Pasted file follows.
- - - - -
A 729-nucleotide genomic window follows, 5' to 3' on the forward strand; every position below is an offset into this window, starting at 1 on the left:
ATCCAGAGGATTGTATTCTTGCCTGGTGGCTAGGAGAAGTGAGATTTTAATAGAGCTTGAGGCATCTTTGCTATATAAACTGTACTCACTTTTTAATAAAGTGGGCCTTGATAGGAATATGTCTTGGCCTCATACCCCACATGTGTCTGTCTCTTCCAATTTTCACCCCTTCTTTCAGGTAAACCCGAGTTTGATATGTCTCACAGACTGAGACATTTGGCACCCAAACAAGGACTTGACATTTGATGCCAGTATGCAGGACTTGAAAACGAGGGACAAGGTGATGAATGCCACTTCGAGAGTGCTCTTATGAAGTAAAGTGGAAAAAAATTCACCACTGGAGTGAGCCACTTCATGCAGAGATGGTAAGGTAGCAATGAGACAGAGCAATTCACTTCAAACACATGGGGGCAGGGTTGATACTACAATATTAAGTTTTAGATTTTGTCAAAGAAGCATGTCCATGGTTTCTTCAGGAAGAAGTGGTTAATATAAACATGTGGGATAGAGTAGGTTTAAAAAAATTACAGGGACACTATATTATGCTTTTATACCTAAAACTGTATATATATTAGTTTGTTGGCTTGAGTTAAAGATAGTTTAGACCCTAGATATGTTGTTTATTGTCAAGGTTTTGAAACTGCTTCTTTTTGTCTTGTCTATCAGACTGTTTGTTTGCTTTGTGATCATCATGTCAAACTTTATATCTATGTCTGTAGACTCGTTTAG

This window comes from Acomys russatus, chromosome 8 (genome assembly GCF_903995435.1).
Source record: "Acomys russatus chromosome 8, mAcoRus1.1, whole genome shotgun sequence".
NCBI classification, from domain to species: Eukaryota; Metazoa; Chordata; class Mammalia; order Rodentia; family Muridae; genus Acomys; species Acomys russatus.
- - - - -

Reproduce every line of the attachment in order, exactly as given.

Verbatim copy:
A 729-nucleotide genomic window follows, 5' to 3' on the forward strand; every position below is an offset into this window, starting at 1 on the left:
ATCCAGAGGATTGTATTCTTGCCTGGTGGCTAGGAGAAGTGAGATTTTAATAGAGCTTGAGGCATCTTTGCTATATAAACTGTACTCACTTTTTAATAAAGTGGGCCTTGATAGGAATATGTCTTGGCCTCATACCCCACATGTGTCTGTCTCTTCCAATTTTCACCCCTTCTTTCAGGTAAACCCGAGTTTGATATGTCTCACAGACTGAGACATTTGGCACCCAAACAAGGACTTGACATTTGATGCCAGTATGCAGGACTTGAAAACGAGGGACAAGGTGATGAATGCCACTTCGAGAGTGCTCTTATGAAGTAAAGTGGAAAAAAATTCACCACTGGAGTGAGCCACTTCATGCAGAGATGGTAAGGTAGCAATGAGACAGAGCAATTCACTTCAAACACATGGGGGCAGGGTTGATACTACAATATTAAGTTTTAGATTTTGTCAAAGAAGCATGTCCATGGTTTCTTCAGGAAGAAGTGGTTAATATAAACATGTGGGATAGAGTAGGTTTAAAAAAATTACAGGGACACTATATTATGCTTTTATACCTAAAACTGTATATATATTAGTTTGTTGGCTTGAGTTAAAGATAGTTTAGACCCTAGATATGTTGTTTATTGTCAAGGTTTTGAAACTGCTTCTTTTTGTCTTGTCTATCAGACTGTTTGTTTGCTTTGTGATCATCATGTCAAACTTTATATCTATGTCTGTAGACTCGTTTAG

This window comes from Acomys russatus, chromosome 8 (genome assembly GCF_903995435.1).
Source record: "Acomys russatus chromosome 8, mAcoRus1.1, whole genome shotgun sequence".
NCBI classification, from domain to species: Eukaryota; Metazoa; Chordata; class Mammalia; order Rodentia; family Muridae; genus Acomys; species Acomys russatus.